Related articles in this special report include:


One thing became clear during the recent mayoral campaign.

Despite the efforts of former Mayor Mufi Hannemann to make the proposed $5.5 billion Honolulu rail project seem inevitable, many still have questions about whether it’s the best transportation solution for the city.

So a couple of months ago, Civil Beat asked Doug Carlson, a rail advocate who works for the city and has been a frequent contributor to Civil Beat’s rail discussions, and Cliff Slater, perhaps the most determined critic of the plan, to answer some fundamental questions about how we ended up here and whether the project is worth supporting.

As we told them: “The purpose of this debate is to help residents of Honolulu answer the question whether the city’s proposed rail project is a worthwhile investment, one that deserves their support.”

Well, as you might guess, it’s been a lot more difficult to get this done than we ever imagined. Among the reasons: We’re not just delivering you their answers; we’ve researched the accuracy of what they told us. Veteran Honolulu journalist Greg Wiles took on the task and his labors on the first question are done.

We asked: “Did the process that culminated in the current city proposal adequately evaluate what would be the most cost-effective transit solution to best serve the largest number of people? Please explain.”

What the city believes is clear — or at least it has been. That’s why it’s moving forward with the rail project. But as of Monday the leadership team that has been pushing rail has been replaced with a new duo at the top — former Prosecutor Peter Carlisle and his former deputy, Doug Chin. The two men say they’re just as committed to seeing the proposal become reality as Hannemann and his former top aide, Kirk Caldwell.

Slater, on the other hand, favors what’s known as the managed lane alternative, essentially elevated lanes set aside for toll traffic, vanpools and buses. He argues that this would be cheaper and more effective in reducing congestion.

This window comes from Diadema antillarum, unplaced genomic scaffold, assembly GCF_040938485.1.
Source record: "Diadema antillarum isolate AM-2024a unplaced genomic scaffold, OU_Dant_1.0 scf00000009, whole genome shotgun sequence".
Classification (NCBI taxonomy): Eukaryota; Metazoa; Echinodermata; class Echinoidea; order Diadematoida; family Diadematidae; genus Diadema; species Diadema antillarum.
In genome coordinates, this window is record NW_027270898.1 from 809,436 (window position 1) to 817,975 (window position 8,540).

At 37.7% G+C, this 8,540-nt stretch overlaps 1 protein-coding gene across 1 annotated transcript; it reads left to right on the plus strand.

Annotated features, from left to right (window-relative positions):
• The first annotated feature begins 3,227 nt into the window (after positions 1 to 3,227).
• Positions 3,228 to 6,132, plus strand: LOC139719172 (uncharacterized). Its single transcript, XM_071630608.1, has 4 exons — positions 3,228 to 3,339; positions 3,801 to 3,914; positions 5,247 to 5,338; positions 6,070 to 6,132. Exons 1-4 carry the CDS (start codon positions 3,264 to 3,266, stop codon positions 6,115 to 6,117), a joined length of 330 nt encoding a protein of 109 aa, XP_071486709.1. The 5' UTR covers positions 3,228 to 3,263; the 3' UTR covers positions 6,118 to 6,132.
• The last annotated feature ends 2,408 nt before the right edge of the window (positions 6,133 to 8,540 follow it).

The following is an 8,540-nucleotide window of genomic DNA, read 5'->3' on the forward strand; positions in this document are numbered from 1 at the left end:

The series of articles that follows includes the complete responses from the city (Carlson’s side was ultimately taken up by Honolulu Hale itself) and Slater as well as our evaluation of the responses of both sides.

Here’s a quick summary of what we heard:

Summary of City and County of Honolulu’s response: “We’ve been over this before.” The fixed guideway is a policy of the City and County of Honolulu. Voters on Oahu affirmed the policy when they approved the rail transit City Charter Amendment in 2008. Prior to completion of the transit Draft EIS, a full range of reasonable alternatives was evaluated at three stages. The Alternatives Analysis recommended, and the City Council identified, the Fixed Guideway Alternative as the Locally Preferred Alternative. A fixed guideway system would improve public transit performance and reliability, be more cost-effective than other alternatives and substantially reduce traffic delay for all travelers, not just public transit users.

Summary of Cliff Slater’s response: The city didn’t adequately evaluate alternatives to rail, both the No Build and the Managed Lane Alternatives. Had the city found a credible cost projection for the Managed Lane Alternative, retained the zipper lane, reduced the buses needed to a level commensurate with ridership increases, reduced the park-and-ride stalls to appropriate levels, and recognize that it would be beneficial to avoid an elevated railway/highway through historic sections of town then the Managed Lane Alternative would have been a clear winner.

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